Community Connection Continues

April 21, 2020

Though most public programming is still canceled, at least until May 4, there are still ways to feel connected to (and contribute) to your local community through the power of arts. Below are just a few examples of how ArtWeek hosts and partners are continuing to ignite creative sparks in their community, as well as inspire the public to act. Whether celebrating Earth Day or adding smiles to windows, anyone take part.      

MORE COMMUNITY CONNECTION

Back on April 7 we highlighted how communities have been finding alternative means to connect through art – and weeks later that hasn’t slowed down!  Inspired by the local Harvey Ball mural, Share a Worcester Smile asks people to send an electronic smile, as well as visually contribute via sidewalk chalk, posting smiley faces in windows, photos on social media, and more. The nationwide #FrontStepsProject is strong in the Commonwealth since it was launched in Needham – professional photographers are offering mini-photo sessions on your front steps (from a 6ft distance), and instead of payment they ask you to contribute to a local cause. Framingham photographer All Things Sparkley is still offering such slots; look for other opportunities in your own town. Itching to prematurely celebrate May’s Poetry Month? The Emily Dickinson Museum is accepting submissions for the Tell It Slant Poetry Festival now until May 4. This Friday and Saturday (April 24-25), join the virtual Arts Equity Summit hosted by Arts Connect International and HowlRound Theatre Commons.

EARTH DAY

This week marks the 50th Anniversary of Earth Day and plenty of ArtWeek event hosts are part of the celebration.  Kick it off on Wednesday, April 22 by contributing to The Mariposa Project:  una celebración de la migración / a celebration of migration, coordinated by Miranda’s Hearth. “Inspired by Favianna Rodriguez’s ‘Migration is Beautiful’ project in 2012, The Mariposa Project celebrates the natural and beautiful process of migration as embodied by the annual 3,000 mile migration of the monarch butterfly.” The public is encouraged to make their own mariposa (preferably out of recycled materials) or color your own with their supplied template. On Saturday, April 24 join the conversation with bee-enthusiasts and gardeners during one of ArtSpace Maynard’s weekly online talks called “Beekeeping and the Maynard Honeybee Meadow Project” (more information coming soon – following them on Facebook for upcoming details). Since 2013, Rising Waters, a global art and education project that empowers people to act on climate change created by Susan Israel of Climate Creatives, is continuing their efforts with a digital installation. Anyone can be a part of the digital Rising Waters installation by taking photographs of your own local installation or uploading a selfie. Lastly, be part of the Springfield Museums 30th Earth Day Festival, a virtual event, on April 22 as we all strive to become better environmental stewards.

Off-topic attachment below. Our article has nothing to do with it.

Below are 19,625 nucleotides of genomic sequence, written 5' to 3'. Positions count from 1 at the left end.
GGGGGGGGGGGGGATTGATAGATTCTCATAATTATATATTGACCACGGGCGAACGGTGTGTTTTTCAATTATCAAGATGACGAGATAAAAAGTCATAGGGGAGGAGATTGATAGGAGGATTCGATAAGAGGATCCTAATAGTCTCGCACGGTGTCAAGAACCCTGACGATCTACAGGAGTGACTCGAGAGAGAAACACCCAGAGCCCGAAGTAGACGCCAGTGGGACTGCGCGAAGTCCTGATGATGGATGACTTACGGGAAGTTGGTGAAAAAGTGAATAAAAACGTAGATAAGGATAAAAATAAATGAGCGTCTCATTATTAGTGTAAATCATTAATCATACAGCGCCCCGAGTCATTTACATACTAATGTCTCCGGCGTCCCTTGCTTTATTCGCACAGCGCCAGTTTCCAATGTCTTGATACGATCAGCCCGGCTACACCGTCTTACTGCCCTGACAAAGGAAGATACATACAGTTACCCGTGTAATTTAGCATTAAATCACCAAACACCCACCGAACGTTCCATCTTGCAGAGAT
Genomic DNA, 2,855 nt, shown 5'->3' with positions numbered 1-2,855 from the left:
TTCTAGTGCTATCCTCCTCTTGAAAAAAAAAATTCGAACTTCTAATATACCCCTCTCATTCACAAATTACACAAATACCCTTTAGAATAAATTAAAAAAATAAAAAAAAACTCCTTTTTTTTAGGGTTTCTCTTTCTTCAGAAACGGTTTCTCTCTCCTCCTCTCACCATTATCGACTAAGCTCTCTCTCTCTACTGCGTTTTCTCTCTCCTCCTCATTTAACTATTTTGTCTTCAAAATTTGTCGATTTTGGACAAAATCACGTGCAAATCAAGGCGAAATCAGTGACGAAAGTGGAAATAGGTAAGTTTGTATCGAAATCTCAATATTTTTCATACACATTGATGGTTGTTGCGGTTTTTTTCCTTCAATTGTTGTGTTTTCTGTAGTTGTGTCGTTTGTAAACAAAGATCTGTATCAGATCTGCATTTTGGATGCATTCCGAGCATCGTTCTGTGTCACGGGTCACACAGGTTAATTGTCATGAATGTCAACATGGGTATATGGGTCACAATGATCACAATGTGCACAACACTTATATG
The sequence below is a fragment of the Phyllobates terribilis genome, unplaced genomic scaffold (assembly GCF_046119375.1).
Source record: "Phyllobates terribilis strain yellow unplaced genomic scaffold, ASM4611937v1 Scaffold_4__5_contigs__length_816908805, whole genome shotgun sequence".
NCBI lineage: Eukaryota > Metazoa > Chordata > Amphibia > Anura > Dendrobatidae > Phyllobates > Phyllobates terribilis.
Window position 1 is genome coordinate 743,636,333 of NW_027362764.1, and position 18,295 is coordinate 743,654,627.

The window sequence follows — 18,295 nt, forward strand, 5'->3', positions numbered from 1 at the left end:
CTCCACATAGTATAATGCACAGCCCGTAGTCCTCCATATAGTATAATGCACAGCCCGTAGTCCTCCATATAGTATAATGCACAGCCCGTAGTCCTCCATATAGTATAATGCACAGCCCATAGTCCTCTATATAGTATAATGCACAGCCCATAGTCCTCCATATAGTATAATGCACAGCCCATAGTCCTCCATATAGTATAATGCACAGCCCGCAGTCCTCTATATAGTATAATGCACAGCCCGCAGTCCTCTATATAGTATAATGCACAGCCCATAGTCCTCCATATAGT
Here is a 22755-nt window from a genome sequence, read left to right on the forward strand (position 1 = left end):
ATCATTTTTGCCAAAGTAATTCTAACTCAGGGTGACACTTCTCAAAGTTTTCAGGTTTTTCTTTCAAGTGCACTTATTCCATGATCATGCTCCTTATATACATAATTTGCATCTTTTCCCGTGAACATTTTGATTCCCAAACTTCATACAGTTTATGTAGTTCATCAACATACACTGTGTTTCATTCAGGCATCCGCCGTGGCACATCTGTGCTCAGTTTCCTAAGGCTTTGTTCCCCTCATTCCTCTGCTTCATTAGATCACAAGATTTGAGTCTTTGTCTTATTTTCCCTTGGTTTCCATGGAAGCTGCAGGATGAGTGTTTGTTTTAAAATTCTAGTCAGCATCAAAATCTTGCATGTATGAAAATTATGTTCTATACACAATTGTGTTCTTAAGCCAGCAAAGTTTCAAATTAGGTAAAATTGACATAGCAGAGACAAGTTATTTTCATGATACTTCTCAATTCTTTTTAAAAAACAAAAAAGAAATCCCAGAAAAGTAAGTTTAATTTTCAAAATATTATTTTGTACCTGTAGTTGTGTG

Rising Waters (Provincetown, 2015)
Studios Without Walls (2020), work by Elizabeth Helfer "Blinka II"

[UPDATE: Studios Without Walls is unfortunately NOT currently installed. Visit their website for updates.]  Those local to Brookline can visit the 21st annual Studios Without Walls, the outdoor sculpture exhibit. When installed, this free outdoor museum will feature self-guided tours, art treasure hunts, and more.

Have you seen other incredible acts by neighbors, local organizations, or others in your community? Please share them with us on social media @ArtWeekMA or email us at artweek@bochcenter.org. We’d love to help shine a spotlight on these creative efforts!

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